With the advent of deep sequencing, genomic surveillance has become a popular method for detection of infectious disease, supplementing information gathered by classic clinical or serological techniques to identify host-determinant markers and trace the origin of transmission. However, two main factors complicate genomic surveillance. First, pathogens exhibiting high genetic diversity demand higher levels of scrutiny to obtain an accurate representation of the entire population. Second, current systems of detection are nonuniform, with significant gaps in certain geographic locations and animal reservoirs. Despite past unforeseen pandemics like the 2009 swine-origin H1N1 influenza virus, there is no standardized way of evaluating surveillance. A more complete surveillance system should capture a greater proportion of pathogen diversity. Here we present a novel quantitative method of assessing the completeness of genomic surveillance that incorporates the time of sequence collection, as well as the pathogen’s evolutionary rate. We propose the q2 coefficient, which measures the proportion of sequenced isolates whose closest neighbor in the past is within a genetic distance equivalent to 2 years of evolution, roughly the median time of changing strain selection for influenza A vaccines. Easily interpretable and significantly faster than other methods, the q2 coefficient requires no full phylogenetic characterization or use of arbitrary clade definitions. Application of the q2 coefficient to influenza A virus confirmed poor sampling of swine and avian populations and identified regions with deficient surveillance. We demonstrate that the q2 coefficient can not only be applied to other pathogens, including dengue and West Nile viruses, but also used to describe surveillance dynamics, particularly the effects of different public health policies.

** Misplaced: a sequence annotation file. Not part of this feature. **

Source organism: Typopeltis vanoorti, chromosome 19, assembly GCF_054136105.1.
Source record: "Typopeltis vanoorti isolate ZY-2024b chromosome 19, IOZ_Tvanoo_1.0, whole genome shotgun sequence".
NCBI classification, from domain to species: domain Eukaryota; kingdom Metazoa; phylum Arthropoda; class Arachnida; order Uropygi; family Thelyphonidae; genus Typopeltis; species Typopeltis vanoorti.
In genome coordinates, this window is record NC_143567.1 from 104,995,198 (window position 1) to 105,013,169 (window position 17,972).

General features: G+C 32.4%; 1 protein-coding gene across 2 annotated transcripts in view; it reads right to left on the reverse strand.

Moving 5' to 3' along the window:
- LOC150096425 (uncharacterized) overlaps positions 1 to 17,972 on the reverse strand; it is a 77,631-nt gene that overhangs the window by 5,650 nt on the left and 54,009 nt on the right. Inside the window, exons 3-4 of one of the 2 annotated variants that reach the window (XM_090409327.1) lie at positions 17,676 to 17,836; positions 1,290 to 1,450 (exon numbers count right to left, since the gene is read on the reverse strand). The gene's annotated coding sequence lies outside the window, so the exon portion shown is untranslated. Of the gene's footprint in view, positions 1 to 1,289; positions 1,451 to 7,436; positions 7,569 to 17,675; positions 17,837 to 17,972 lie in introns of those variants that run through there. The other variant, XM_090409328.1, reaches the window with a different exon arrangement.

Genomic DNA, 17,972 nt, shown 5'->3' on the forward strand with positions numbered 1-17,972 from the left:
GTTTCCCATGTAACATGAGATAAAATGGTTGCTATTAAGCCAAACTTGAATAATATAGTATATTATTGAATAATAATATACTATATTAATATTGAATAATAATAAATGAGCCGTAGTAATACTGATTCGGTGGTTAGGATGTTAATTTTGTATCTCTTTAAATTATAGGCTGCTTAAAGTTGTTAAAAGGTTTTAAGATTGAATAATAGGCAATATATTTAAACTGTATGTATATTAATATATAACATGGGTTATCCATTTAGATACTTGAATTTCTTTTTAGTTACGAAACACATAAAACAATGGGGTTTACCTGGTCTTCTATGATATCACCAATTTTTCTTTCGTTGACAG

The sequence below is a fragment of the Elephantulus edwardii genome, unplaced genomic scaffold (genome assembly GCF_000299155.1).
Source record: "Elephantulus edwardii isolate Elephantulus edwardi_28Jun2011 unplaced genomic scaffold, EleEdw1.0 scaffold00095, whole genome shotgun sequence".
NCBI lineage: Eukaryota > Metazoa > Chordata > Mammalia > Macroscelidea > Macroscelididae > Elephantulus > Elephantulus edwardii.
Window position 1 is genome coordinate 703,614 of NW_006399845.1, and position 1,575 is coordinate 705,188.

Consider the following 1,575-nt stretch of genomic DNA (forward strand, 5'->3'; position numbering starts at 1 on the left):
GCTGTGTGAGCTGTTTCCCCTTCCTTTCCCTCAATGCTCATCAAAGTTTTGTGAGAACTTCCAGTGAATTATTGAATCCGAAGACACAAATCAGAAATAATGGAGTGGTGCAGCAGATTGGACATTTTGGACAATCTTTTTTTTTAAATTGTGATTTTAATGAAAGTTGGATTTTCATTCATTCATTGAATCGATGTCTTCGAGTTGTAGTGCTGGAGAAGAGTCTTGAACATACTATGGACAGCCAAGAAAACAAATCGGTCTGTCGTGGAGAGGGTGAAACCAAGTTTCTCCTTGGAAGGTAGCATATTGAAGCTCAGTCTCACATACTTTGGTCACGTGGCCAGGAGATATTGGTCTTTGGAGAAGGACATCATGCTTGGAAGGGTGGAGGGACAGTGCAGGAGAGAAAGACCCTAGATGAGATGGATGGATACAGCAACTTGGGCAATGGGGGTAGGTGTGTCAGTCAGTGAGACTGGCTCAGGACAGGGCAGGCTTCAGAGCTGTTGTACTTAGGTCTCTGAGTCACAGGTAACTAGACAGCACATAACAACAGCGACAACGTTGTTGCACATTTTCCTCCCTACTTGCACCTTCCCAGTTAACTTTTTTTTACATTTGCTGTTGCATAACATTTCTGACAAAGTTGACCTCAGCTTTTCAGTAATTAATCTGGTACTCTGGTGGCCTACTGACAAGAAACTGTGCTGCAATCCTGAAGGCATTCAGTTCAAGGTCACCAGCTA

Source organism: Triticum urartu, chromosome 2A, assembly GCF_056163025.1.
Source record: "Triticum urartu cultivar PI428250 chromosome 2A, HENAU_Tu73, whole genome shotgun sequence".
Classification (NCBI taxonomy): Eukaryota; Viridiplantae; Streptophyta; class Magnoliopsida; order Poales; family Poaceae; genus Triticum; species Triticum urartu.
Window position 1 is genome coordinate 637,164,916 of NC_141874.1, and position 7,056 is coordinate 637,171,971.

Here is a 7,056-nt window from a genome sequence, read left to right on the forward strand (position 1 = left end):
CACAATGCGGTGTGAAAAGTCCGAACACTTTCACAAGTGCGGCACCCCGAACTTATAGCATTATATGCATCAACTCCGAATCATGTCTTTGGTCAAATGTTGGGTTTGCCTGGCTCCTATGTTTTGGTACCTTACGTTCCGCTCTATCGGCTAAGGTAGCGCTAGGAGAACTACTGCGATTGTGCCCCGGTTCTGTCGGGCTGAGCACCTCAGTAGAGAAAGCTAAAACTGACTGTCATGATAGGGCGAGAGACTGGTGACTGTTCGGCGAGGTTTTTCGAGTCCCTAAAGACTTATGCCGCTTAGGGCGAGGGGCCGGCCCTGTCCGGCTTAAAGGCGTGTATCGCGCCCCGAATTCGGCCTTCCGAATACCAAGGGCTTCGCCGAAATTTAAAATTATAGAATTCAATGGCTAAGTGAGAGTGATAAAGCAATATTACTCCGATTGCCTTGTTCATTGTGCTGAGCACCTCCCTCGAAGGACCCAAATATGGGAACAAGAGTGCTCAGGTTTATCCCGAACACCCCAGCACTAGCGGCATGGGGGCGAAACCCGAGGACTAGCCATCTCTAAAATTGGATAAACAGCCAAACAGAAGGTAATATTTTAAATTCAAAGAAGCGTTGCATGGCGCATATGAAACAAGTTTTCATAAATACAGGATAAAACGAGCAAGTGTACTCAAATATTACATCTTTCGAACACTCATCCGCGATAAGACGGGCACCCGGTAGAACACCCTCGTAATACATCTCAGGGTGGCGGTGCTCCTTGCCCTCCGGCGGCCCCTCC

Surveillance programs have become key assets in determining the emergence or prevalence of pathogens circulating in human and animal populations. Genomic surveillance, in particular, provides comprehensive information on the history of isolates and potential molecular markers for infectivity and pathogenicity. Current techniques for evaluating genomic surveillance are inaccurate, ignoring the pathogen’s evolutionary rate and biodiversity, as well as the timing of sequence collection. Using sequence data, we propose the q2 coefficient as a quantitative measure of surveillance completeness that combines elements of time and evolution without defining arbitrary criteria for clades or species. Through several case studies of influenza A, dengue, and West Nile viruses, we employed the q2 coefficient to identify sampling deficiencies in different host species and locations, as well as examine the effects of different public health policies through historical records of the q2 coefficient. These results can guide public health agencies to focus resource allocation and virus collection to bolster specific problems in surveillance.